Jacob A. Riis (18491914). The Battle with the Slum. 1902.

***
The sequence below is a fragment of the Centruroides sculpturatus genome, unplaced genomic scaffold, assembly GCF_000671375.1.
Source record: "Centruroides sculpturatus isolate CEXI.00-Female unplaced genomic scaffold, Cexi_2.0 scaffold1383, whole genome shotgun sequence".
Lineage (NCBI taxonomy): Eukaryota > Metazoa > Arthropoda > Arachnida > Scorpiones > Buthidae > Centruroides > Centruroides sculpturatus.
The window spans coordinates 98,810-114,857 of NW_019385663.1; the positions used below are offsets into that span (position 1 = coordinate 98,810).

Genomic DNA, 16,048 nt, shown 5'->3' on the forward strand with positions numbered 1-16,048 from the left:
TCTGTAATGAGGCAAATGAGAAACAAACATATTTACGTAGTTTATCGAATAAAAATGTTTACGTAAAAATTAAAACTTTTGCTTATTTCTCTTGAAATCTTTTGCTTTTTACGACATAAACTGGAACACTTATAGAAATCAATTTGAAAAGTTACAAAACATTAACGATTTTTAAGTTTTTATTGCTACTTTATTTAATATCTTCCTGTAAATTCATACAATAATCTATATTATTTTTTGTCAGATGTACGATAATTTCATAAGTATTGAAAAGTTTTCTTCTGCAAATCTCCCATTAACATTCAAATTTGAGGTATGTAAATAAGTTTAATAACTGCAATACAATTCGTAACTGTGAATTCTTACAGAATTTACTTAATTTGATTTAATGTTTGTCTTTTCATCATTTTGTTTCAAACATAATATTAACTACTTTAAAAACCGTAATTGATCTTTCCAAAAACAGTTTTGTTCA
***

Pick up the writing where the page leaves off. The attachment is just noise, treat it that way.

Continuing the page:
a perilous path of shaky timbers and sliding brick. He evidently considered it a kind of siege, and shut himself in his attic, bolting and barring the door, and making secret sorties by night for provisions. When the chimney fell down or was blown over, he punched a hole in the rear wall and stuck the stove-pipe through that, where it blew defiance to the new houses springing up almost within arms-reach of it. It suggested guns pointing from a fort, and perhaps it pleased the old mans soldier fancy. It certainly made smoke enough in his room, where he was fighting his battles over with himself, and occasionally with the janitor from the front, who climbed over the pile of bricks and in through the window to bring him water. When I visited him there one day, and, after giving the password, got behind the bolted door, I found him, the room, and everything else absolutely covered with soot, coal-black from roof to rafters. The password was Lettér! yelled out loud at the foot of the stairs. That would always bring him out, in the belief that the government had finally sent him the long-due money. Barney was stubbornly defiant, he would stand by his guns to the end; but he was weakening physically under the combined effect of short rations and nightly alarms. It was clear that he could not stand it much longer.